LONDON (AP) — One month after Britain made a New Year split from the European Union’s economic embrace, businesses that once traded freely are getting used to frustrating checks, delays and red tape. British meat exporters say shipments have rotted in trucks awaiting European health checks. Scottish fishermen have protested at Parliament over the catch they can no longer sell to the continent because of complex new paperwork. Manufacturers’ organization Make U.K. said Monday that 60% of manufacturing companies have experienced “significant disruption” since Jan. 1. The British government says the troubles are “teething problems,” but companies say they are causing serious pain.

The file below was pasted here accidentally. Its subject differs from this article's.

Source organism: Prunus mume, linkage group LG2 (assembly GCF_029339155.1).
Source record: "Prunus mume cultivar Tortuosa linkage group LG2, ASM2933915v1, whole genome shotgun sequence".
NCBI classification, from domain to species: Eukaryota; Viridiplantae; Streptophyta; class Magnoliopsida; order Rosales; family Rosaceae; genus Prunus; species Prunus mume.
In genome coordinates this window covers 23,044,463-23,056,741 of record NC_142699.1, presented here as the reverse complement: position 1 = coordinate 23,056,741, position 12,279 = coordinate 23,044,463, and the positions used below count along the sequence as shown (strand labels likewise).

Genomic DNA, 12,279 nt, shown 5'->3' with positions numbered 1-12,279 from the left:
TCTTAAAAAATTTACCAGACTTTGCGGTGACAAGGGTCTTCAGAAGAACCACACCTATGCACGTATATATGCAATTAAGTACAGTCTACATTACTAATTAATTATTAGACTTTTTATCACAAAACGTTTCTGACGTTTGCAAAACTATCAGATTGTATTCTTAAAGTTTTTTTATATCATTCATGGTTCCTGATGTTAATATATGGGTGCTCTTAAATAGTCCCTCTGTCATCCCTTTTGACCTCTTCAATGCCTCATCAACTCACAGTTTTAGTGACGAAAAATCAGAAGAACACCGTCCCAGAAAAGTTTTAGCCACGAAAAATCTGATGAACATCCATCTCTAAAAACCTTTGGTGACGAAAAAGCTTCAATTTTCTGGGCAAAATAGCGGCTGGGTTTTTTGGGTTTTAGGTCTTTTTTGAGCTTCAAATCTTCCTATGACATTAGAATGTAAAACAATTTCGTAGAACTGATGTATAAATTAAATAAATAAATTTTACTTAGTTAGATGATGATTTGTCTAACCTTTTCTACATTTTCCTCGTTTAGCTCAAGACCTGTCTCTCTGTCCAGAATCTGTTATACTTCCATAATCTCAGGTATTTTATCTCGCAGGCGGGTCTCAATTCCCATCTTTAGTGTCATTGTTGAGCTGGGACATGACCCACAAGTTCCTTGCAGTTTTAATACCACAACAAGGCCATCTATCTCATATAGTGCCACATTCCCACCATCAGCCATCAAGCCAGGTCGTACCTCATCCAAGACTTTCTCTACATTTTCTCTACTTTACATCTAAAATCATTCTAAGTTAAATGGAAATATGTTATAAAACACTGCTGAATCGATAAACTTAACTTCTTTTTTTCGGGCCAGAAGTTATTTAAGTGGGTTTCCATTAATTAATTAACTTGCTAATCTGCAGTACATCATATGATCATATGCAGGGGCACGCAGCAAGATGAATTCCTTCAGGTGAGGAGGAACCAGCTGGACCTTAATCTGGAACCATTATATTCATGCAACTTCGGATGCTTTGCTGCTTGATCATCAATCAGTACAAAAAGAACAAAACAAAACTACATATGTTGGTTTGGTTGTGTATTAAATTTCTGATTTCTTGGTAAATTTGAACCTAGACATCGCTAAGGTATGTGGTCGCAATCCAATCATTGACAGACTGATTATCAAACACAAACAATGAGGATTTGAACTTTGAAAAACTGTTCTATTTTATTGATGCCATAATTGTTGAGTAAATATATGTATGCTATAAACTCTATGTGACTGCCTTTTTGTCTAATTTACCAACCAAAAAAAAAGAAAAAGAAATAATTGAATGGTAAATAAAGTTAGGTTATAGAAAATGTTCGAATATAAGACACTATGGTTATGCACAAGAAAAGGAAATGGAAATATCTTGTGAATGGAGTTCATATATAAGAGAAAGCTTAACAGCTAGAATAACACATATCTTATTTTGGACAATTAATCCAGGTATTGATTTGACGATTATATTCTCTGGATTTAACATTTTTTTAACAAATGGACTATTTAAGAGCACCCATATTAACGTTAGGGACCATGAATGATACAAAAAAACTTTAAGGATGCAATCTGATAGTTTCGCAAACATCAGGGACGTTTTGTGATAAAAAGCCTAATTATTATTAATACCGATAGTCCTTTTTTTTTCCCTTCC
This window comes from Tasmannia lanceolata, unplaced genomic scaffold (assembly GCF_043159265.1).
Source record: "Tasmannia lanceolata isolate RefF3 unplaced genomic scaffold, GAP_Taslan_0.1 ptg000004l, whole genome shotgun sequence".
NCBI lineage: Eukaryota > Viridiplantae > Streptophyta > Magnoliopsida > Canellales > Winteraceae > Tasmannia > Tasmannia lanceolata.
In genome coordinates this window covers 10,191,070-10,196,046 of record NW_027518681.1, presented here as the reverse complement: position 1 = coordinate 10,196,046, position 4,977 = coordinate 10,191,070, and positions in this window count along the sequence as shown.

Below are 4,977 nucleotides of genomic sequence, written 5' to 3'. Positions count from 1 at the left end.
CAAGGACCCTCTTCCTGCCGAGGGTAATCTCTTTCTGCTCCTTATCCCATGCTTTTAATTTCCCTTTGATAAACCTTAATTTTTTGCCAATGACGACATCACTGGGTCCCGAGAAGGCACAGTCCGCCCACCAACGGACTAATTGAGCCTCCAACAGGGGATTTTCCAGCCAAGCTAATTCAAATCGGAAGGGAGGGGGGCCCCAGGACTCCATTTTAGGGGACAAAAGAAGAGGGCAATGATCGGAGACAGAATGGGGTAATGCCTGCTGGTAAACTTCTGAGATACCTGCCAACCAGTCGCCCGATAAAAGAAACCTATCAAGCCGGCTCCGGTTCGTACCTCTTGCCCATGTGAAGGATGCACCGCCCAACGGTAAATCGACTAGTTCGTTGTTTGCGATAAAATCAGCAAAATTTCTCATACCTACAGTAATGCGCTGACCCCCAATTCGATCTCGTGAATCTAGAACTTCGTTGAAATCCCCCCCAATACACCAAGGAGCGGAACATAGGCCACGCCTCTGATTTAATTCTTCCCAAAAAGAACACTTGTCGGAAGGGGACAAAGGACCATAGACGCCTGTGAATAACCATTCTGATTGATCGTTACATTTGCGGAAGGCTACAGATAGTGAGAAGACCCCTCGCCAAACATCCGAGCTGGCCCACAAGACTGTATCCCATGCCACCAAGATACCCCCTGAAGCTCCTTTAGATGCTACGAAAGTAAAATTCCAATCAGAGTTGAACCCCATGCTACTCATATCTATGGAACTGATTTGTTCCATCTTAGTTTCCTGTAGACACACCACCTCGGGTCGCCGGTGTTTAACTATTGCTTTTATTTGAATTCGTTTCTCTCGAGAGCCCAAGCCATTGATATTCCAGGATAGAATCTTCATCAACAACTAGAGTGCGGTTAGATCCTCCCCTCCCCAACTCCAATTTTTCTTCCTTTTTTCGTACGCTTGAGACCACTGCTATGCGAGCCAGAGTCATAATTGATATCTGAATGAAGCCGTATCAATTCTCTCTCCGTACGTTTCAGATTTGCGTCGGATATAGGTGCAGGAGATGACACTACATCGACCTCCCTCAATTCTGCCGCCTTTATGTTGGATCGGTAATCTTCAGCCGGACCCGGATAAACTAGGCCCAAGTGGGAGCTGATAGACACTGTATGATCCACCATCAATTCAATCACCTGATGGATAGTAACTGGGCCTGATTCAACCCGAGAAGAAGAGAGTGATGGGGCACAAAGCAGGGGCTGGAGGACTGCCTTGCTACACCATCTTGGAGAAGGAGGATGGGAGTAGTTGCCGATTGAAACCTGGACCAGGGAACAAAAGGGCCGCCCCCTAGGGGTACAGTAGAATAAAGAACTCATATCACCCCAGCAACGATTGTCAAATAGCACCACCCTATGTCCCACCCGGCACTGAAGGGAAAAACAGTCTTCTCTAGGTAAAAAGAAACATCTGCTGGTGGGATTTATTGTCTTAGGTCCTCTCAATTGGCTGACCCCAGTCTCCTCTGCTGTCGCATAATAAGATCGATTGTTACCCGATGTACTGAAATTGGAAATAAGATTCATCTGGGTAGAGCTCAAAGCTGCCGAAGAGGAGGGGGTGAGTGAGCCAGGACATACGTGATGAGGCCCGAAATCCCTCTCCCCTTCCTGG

University of GeorgiaFarmers never get to set the price for their livestock. They can have more say in the matter, though, whenever they can stop thinking “livestock” and start thinking “food” for restaurants, grocery stores and other direct markets.To help them do that, two free “Direct Marketing of Livestock Products Workshops” are set for Feb. 28 in Tifton, Ga., and March 14 in Statesboro, Ga.Specialists from three university groups will lead the workshops: the University of Georgia Center for Agribusiness and Economic Development, the UGA Food Science and Technology Department and the Fort Valley State University Animal Science Department. The event is sponsored by the Sustainable Agriculture Research and Education program at UGA.Direct marketing can make farms more successful in ways that are environmentally friendly and good for rural communities. Consumer demand for direct-marketed livestock products is growing.The workshops are each a full day packed with information on how to be successful at direct marketing of beef, goat, hog, sheep and poultry products. Each program starts at 8 a.m. and ends around 5:15 p.m. Lunch and a resource binder are provided.And it’s free.The only catch is that each location has room only for the first 30 people to register there. The workshop is open to farmer mentors, county agents, agricultural professionals and community leaders.The Tifton workshop will be at the UGA Tifton Campus Conference Center, and the Statesboro program will be at the Bulloch Center for Agriculture. To learn more about either workshop or to register, contact Joy Schomberg at (706) 542-8084 or email@example.com. The workshop agenda is online at www.agp2.org/sust_ag/.